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In this photo taken Wednesday, Jan. 5, 2011, Rep. Gabrielle Giffords, D-Ariz., takes part in a reenactment of her swearing-in, on Capitol Hill in Washington. Rep. Gabrielle Giffords of Arizona was shot in the head Saturday, Jan. 8, 2011 when an assailant opened fire outside a grocery store during a meeting with constituents, killing six people and wounding several others in a rampage that rattled the nation. (Susan Walsh/AP)
In this photo taken Wednesday, Jan. 5, 2011, Rep. Gabrielle Giffords, D-Ariz., takes part in a reenactment of her swearing-in, on Capitol Hill in Washington. Rep. Gabrielle Giffords of Arizona was shot in the head Saturday, Jan. 8, 2011 when an assailant opened fire outside a grocery store during a meeting with constituents, killing six people and wounding several others in a rampage that rattled the nation. (Susan Walsh/AP)

Globe Editorial

A disturbing story about American political culture Add to ...

The shooting of Arizona Congresswoman Gabrielle Giffords, in an attack that left six others dead, was nothing less than an assassination attempt. And while we don't yet know what noxious idea inspired the alleged assailant to kill, we can see in the assault a manifest demonstration of several disturbing trends in American political culture.

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Start with guns: Legally, they are sacrosanct. And not just any guns. In Arizona, any "law-abiding" person over 21 is allowed to carry a concealed handgun practically anywhere in the state, including into the state legislature, in bars and on school grounds.

The behaviour by Ms. Giffords' alleged assailant, Jared Lee Loughner, in a college class last summer prompted a fellow student to e-mail the following: "We have a mentally unstable person in the class that scares the living crap out of me. He is one of those whose picture you see on the news, after he has come into class with an automatic weapon." And yet, Mr. Loughner bought his Glock 19 semiautomatic handgun without incident on Nov. 30, passing an instant criminal background check required by federal law, one of the few legal checks on gun ownership in Arizona.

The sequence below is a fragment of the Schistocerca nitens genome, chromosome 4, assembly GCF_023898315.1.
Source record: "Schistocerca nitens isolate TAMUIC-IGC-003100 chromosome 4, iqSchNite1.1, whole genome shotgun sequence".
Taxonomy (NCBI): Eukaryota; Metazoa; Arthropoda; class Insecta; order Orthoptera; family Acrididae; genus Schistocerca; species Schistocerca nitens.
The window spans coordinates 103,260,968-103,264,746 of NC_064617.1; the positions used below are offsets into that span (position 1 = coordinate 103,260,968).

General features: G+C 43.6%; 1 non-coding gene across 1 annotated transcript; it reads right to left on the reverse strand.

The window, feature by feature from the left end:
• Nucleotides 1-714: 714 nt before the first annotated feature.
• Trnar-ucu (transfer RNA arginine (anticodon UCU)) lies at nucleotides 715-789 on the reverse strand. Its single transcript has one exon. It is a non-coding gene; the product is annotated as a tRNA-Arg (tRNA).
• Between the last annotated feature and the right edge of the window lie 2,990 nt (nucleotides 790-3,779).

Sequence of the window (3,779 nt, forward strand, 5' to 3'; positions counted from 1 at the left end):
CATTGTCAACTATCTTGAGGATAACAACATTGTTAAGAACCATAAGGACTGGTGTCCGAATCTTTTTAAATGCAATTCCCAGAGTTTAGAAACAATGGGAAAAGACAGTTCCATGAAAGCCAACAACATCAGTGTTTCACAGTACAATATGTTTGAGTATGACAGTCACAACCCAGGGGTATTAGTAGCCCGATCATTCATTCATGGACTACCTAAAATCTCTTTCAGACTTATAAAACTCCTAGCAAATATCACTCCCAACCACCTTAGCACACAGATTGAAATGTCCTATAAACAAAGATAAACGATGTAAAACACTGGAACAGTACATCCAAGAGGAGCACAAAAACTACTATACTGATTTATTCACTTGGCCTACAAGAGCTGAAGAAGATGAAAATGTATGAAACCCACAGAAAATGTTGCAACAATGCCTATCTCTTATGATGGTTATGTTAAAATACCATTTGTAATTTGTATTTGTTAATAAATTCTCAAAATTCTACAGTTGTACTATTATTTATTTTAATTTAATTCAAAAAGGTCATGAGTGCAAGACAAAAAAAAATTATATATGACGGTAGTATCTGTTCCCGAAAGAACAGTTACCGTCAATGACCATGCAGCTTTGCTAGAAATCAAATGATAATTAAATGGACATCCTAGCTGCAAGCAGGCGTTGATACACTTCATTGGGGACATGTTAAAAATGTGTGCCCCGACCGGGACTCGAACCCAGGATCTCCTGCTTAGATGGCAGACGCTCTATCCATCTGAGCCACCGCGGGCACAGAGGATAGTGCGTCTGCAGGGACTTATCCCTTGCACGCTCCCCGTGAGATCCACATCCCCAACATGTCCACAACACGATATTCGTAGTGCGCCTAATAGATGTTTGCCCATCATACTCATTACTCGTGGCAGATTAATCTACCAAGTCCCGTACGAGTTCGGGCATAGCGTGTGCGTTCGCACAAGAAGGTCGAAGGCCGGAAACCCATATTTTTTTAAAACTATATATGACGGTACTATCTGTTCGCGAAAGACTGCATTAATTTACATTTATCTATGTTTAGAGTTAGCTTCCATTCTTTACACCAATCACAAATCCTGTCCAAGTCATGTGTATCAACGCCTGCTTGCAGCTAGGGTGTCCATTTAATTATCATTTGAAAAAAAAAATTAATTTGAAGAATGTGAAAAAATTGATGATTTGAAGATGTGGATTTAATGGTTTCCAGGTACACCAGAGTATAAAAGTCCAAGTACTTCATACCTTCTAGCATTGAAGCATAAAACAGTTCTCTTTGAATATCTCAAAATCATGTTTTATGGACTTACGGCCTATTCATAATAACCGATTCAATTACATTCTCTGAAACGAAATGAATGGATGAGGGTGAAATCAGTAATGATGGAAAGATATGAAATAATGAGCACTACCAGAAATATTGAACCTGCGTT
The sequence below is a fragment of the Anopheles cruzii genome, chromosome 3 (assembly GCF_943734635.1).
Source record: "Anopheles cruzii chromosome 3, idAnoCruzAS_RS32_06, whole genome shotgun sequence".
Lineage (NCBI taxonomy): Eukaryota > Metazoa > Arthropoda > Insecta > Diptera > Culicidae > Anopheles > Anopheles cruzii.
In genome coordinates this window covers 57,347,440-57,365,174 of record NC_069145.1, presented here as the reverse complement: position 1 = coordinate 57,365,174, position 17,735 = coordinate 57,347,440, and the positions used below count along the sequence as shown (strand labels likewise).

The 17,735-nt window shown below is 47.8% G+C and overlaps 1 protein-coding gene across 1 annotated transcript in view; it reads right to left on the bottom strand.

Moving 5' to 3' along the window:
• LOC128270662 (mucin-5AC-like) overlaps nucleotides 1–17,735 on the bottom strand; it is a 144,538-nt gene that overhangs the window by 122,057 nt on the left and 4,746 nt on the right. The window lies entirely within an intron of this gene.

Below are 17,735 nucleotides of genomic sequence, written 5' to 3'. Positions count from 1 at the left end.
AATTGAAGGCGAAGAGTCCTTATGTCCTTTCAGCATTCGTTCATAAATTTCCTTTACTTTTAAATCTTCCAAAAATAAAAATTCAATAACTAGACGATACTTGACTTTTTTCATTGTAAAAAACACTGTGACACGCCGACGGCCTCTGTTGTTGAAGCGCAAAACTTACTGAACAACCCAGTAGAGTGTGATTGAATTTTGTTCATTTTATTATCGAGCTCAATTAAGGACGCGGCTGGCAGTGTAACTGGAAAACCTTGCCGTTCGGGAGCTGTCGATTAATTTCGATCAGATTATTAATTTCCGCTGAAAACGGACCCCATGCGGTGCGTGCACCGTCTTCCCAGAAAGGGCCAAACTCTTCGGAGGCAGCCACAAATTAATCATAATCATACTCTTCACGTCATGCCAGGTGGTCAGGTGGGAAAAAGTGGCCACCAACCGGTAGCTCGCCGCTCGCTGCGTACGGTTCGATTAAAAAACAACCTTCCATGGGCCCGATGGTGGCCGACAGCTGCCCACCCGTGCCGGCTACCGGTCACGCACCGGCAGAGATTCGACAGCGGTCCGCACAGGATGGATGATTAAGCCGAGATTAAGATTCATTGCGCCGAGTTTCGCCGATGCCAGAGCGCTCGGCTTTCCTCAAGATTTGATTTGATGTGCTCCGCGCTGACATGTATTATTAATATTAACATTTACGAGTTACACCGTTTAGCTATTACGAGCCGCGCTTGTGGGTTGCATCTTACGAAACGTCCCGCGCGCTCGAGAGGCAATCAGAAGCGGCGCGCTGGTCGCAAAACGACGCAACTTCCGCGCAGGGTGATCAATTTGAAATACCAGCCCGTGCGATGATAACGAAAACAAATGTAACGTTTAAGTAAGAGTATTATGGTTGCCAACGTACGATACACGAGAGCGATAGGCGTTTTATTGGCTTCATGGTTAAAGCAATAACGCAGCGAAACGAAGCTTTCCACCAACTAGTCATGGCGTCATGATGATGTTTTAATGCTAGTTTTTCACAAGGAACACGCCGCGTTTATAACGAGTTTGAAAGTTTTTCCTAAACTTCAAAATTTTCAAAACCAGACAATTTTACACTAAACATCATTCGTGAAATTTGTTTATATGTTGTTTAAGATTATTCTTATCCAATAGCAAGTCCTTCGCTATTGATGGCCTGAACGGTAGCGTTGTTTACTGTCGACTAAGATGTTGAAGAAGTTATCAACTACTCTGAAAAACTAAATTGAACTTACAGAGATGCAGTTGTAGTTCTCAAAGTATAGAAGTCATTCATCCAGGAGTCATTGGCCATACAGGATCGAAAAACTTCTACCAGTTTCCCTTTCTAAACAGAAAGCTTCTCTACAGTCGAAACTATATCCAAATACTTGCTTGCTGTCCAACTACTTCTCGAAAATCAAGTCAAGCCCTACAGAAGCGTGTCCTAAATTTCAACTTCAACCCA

Politically, guns are flaunted. Midterm election candidates, finding political hay in an angry electorate, bragged of their devotion to guns. Some filmed ads in which they fired their weapons.

The culture has, in short, glorified political attacks. But some go further. To the extremists, politics must be a pre-emptive, offensive response to supposed tyranny.

This has been cooking since shortly after Barack Obama's election. The run-up to his signature achievement, health care reform, was marked by constituency meetings that quickly descended into shouting matches. Former vice-presidential contender Sarah Palin, outraged that 20 Democratic representatives from districts that supported her ticket in 2008 had deigned to vote for reform, launched a campaign called "Take Back The 20." It featured a map with the names and districts of the 20 offending representatives, marked off in gun sights. Ms. Giffords was among those in the crosshairs.

All the while, most politicians and their staff continued the brave act of public service. Ms. Giffords, again, was one. She had been the target of threats, specific ones as well as the general one implied by Ms. Palin's map. On Saturday, she made herself available to her constituents at an event called "Congress on Your Corner." She likely expected an earful. She should not have expected a lethal weapon.

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